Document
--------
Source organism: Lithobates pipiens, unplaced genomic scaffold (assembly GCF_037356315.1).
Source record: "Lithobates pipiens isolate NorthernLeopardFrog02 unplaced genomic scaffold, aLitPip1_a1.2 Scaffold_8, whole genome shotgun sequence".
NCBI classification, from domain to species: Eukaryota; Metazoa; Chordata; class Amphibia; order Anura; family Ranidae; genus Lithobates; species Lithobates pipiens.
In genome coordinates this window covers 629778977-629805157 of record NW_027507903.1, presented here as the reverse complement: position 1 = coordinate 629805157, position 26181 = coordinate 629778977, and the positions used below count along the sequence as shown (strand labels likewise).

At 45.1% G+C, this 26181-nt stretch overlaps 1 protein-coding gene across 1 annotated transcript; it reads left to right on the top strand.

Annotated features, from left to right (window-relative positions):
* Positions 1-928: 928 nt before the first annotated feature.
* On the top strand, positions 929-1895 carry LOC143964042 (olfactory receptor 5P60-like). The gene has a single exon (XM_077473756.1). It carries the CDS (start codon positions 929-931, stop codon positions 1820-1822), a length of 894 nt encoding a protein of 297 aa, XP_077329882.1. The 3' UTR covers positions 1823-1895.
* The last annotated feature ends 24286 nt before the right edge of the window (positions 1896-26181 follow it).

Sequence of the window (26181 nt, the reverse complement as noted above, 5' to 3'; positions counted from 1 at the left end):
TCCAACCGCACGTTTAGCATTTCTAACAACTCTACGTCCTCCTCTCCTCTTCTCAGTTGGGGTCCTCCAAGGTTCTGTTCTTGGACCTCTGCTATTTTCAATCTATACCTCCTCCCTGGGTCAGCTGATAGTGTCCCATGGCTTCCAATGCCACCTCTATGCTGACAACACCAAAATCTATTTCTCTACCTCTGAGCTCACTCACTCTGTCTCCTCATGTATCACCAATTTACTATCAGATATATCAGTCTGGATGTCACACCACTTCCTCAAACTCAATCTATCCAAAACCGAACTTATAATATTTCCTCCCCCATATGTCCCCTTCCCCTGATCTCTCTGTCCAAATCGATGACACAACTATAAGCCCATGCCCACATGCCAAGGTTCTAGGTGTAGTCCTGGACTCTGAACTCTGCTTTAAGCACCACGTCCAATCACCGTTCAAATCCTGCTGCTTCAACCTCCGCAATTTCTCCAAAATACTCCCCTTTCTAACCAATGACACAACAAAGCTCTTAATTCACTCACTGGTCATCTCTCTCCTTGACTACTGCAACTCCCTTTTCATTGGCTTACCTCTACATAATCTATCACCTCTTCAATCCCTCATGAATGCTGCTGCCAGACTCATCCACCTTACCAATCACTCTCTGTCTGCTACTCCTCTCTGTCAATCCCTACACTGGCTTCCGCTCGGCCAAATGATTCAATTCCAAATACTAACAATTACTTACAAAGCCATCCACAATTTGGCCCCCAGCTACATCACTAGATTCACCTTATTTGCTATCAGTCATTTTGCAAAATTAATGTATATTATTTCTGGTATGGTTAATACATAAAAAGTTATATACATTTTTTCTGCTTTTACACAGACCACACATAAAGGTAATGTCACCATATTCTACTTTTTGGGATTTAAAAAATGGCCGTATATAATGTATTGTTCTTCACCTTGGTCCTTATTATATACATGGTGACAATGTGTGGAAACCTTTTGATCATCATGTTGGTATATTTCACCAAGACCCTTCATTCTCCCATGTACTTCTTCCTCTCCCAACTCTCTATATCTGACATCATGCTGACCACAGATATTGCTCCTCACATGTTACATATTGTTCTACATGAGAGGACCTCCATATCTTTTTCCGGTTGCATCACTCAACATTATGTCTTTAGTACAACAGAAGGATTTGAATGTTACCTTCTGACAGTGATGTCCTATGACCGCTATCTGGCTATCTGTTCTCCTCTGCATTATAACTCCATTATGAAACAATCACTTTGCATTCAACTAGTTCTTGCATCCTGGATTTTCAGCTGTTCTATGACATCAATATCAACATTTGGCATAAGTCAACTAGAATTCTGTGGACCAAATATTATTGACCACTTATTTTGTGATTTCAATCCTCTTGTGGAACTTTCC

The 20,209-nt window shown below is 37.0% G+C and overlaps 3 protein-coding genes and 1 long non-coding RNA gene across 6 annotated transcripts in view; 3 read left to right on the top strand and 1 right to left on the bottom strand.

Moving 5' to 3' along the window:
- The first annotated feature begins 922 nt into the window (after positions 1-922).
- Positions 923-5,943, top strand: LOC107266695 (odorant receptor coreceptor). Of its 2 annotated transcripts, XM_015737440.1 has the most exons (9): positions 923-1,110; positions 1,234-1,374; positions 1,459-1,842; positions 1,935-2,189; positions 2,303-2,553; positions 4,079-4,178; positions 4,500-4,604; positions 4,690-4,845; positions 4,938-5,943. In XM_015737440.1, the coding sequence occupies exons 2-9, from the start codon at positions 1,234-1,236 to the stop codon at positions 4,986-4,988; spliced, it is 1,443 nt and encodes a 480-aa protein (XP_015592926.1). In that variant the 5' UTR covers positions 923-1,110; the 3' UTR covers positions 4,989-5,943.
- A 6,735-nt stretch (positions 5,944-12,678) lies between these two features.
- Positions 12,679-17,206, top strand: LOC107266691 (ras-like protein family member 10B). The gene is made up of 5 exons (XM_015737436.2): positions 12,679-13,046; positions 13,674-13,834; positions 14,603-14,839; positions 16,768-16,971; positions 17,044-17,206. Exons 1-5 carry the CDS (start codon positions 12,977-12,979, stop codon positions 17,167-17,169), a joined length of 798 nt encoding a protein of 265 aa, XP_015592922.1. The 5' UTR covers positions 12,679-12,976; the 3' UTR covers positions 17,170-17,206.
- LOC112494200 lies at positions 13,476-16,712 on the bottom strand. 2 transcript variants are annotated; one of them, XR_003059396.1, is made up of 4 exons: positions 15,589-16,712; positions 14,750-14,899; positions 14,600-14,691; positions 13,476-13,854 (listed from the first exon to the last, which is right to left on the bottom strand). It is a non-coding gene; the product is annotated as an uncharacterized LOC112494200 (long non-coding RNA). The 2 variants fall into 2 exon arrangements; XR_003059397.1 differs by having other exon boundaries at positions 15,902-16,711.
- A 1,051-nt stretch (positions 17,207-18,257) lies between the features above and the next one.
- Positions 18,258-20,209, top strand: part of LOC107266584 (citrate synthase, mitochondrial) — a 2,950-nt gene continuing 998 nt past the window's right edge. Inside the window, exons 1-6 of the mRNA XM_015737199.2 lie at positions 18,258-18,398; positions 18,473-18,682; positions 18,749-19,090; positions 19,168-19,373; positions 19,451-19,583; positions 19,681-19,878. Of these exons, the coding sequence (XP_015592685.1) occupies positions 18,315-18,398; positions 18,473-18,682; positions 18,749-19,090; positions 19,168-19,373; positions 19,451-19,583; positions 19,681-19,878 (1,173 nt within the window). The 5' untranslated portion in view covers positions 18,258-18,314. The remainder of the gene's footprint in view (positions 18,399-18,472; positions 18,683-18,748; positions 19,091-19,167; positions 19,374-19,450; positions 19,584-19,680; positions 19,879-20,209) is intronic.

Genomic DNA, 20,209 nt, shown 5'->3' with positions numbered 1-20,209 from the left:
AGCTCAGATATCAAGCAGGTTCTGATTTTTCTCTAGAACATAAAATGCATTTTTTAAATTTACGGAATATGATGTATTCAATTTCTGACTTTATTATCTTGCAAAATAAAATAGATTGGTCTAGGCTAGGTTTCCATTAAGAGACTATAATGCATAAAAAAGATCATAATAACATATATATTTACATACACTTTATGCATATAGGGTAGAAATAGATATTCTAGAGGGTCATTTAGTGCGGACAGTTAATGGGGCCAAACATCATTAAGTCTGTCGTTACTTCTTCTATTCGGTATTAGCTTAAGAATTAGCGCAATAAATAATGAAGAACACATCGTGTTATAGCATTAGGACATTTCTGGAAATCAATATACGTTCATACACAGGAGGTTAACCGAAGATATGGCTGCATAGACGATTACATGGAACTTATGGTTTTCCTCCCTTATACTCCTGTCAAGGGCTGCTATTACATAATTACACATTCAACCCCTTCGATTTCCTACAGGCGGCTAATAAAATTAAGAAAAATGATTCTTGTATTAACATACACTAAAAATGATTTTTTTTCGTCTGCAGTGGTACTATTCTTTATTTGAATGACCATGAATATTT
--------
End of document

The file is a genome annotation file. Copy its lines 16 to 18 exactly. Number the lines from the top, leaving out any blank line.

- A 6,735-nt stretch (positions 5,944-12,678) lies between these two features.
- Positions 12,679-17,206, top strand: LOC107266691 (ras-like protein family member 10B). The gene is made up of 5 exons (XM_015737436.2): positions 12,679-13,046; positions 13,674-13,834; positions 14,603-14,839; positions 16,768-16,971; positions 17,044-17,206. Exons 1-5 carry the CDS (start codon positions 12,977-12,979, stop codon positions 17,167-17,169), a joined length of 798 nt encoding a protein of 265 aa, XP_015592922.1. The 5' UTR covers positions 12,679-12,976; the 3' UTR covers positions 17,170-17,206.
- LOC112494200 lies at positions 13,476-16,712 on the bottom strand. 2 transcript variants are annotated; one of them, XR_003059396.1, is made up of 4 exons: positions 15,589-16,712; positions 14,750-14,899; positions 14,600-14,691; positions 13,476-13,854 (listed from the first exon to the last, which is right to left on the bottom strand). It is a non-coding gene; the product is annotated as an uncharacterized LOC112494200 (long non-coding RNA). The 2 variants fall into 2 exon arrangements; XR_003059397.1 differs by having other exon boundaries at positions 15,902-16,711.